The Pentagon has said it is spending $1.3 billion for the development of advanced satellites that can track hypersonic missile threats. The US defense department aims to put the high-end tracking satellites in orbit by 2025.
The US move comes in the wake of the advancements China and Russia have made in its hypersonic missile technology.
The Financial Times reported last year that China tested a nuclear-capable hypersonic missile in a bid to demonstrate its advanced space capability. "Chinese military launched a rocket that carried a hypersonic glide vehicle which flew through low-orbit space before cruising down towards its target," the report had said.
In 2020, Russia carried out a third successful test of a hypersonic missile. The Russians tested a Zircon missile, which President Vladimir Putin has termed a 'weapon of choice'. Putin called the weapon 'truly unparalleled'. The new-age weapon is stated to be capable of destroying the cities of America in the event of a nuclear war.
Edge Over ICBMs
The development of hypersonic missiles by the biggest military powers has changed the dynamics and equations of warfare. Hypersonic missiles, which are defined as anything travelling beyond Mach 5, are harder to track than conventional missiles.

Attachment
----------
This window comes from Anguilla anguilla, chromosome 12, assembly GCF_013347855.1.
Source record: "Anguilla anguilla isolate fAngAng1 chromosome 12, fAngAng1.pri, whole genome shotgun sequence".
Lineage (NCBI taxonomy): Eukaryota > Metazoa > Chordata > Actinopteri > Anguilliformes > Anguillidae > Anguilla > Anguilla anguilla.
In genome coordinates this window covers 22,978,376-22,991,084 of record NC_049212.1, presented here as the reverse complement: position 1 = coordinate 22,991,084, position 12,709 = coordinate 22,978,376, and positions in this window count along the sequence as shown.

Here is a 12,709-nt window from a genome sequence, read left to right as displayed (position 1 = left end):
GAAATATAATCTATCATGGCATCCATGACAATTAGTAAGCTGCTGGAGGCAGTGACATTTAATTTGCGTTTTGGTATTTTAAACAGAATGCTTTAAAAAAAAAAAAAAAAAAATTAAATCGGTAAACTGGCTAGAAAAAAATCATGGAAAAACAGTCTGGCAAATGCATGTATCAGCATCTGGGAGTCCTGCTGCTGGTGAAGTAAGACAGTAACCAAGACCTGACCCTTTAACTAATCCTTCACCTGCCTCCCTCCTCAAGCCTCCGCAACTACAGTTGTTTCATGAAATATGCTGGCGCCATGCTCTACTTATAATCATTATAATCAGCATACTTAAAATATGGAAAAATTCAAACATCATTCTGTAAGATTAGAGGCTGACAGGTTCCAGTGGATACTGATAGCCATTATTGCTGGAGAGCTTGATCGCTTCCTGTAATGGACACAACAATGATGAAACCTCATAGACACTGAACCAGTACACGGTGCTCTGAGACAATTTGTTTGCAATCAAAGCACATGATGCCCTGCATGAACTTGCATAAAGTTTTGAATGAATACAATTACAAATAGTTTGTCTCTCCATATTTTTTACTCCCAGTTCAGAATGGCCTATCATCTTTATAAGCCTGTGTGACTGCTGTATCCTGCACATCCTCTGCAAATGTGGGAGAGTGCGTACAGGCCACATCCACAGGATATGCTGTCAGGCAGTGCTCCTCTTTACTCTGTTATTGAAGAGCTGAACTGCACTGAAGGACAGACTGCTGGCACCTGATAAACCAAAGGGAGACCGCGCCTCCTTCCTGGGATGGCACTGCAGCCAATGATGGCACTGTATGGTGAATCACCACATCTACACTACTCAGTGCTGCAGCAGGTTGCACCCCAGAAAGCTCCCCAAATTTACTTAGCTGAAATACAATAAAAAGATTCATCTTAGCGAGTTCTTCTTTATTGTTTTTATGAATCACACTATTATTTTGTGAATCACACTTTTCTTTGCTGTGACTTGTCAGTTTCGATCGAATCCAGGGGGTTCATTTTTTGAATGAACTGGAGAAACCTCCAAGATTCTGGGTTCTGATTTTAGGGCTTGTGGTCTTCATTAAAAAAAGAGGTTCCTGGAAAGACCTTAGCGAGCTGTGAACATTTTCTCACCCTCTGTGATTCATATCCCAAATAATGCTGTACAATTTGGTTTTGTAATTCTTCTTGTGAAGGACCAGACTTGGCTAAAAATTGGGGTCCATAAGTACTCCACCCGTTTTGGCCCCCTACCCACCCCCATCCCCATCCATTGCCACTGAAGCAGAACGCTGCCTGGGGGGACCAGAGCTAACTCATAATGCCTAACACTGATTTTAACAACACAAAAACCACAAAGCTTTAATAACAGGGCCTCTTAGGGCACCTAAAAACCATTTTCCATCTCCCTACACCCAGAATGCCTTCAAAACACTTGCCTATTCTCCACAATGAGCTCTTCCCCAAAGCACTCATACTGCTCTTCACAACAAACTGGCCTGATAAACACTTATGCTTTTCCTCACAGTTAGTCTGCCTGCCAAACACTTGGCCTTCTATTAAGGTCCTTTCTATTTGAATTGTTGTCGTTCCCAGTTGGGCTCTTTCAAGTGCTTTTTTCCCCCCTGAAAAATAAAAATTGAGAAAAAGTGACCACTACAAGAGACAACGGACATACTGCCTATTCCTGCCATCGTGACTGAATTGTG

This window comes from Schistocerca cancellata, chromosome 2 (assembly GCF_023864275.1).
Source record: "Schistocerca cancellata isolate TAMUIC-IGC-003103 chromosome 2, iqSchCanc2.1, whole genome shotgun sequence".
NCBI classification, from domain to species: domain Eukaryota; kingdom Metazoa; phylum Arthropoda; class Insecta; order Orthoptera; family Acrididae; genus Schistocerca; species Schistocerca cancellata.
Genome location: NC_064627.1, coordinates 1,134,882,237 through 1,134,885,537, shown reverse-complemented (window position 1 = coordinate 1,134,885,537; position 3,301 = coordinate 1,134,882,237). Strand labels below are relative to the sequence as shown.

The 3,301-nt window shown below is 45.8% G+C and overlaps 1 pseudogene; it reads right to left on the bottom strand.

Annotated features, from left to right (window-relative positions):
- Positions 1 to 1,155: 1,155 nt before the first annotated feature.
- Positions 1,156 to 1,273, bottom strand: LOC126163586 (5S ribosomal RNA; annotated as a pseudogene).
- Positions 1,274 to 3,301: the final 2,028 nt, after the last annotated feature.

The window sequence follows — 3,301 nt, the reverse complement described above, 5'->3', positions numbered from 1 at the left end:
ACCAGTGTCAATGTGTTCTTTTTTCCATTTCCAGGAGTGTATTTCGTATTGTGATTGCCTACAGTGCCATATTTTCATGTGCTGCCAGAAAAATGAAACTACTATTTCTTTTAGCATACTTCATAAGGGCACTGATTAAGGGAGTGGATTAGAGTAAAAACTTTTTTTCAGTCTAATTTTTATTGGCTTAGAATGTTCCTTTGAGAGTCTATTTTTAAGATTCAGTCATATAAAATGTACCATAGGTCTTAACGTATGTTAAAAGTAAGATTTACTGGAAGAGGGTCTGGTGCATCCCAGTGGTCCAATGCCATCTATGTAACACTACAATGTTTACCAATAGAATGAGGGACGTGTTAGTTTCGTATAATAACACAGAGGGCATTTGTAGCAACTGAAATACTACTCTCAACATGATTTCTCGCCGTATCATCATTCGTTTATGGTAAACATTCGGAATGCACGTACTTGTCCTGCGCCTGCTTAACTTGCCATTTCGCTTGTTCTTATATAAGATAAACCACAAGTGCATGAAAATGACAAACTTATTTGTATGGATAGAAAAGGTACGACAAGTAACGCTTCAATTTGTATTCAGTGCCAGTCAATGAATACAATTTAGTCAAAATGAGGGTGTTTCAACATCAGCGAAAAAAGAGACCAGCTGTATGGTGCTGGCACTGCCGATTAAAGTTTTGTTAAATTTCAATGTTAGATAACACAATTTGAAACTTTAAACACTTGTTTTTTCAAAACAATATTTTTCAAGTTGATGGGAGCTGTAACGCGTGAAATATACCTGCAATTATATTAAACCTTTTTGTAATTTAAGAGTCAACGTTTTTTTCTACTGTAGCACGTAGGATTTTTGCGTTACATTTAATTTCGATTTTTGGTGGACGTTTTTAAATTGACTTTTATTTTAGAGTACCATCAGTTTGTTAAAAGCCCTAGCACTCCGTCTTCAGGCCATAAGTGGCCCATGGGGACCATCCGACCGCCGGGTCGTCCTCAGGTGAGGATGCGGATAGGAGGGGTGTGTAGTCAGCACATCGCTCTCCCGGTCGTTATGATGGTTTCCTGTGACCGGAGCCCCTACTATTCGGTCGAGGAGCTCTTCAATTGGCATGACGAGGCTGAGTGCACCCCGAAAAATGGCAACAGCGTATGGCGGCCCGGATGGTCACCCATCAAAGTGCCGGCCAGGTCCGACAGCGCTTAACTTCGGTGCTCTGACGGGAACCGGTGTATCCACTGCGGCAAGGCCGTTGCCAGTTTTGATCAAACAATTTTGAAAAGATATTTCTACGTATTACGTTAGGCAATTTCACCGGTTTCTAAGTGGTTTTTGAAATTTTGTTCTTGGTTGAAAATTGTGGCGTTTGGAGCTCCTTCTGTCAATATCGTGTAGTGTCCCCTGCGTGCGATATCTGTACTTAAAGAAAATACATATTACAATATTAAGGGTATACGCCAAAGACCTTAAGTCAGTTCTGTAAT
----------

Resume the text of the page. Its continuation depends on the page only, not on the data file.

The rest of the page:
At Mach 5 speeds, which are five times faster than the speed of sound, the hypersonic missile travels at about 6,100 km per hour. Though Intercontinental ballistic missiles (ICBM) travels at higher speeds their paths are predictable.
"Russia and China have been developing and testing hypersonic glide vehicles – these advanced missiles that are extremely manoeuvrable," Derek Tournear, director of the Space Development Agency, said, according to the South China Morning Post.
"These satellites are specifically designed to go after that next generation version of threats out there so that we can detect and track these hypersonic manoeuvring vehicles and predict their impact point," Tournear added.
The Pentagon is now aiming at building satellites that can detect the launch of hypersonic missiles and track them as they change course. The satellites will calculate their position dynamically and help interceptors launch counter-attack missiles.
According to SCMP, Pentagon has given the contract to build advanced satellites to L3Harris Technologies of Melbourne, Florida, and Northrop Grumman Strategic Space Systems of Redondo Beach, California.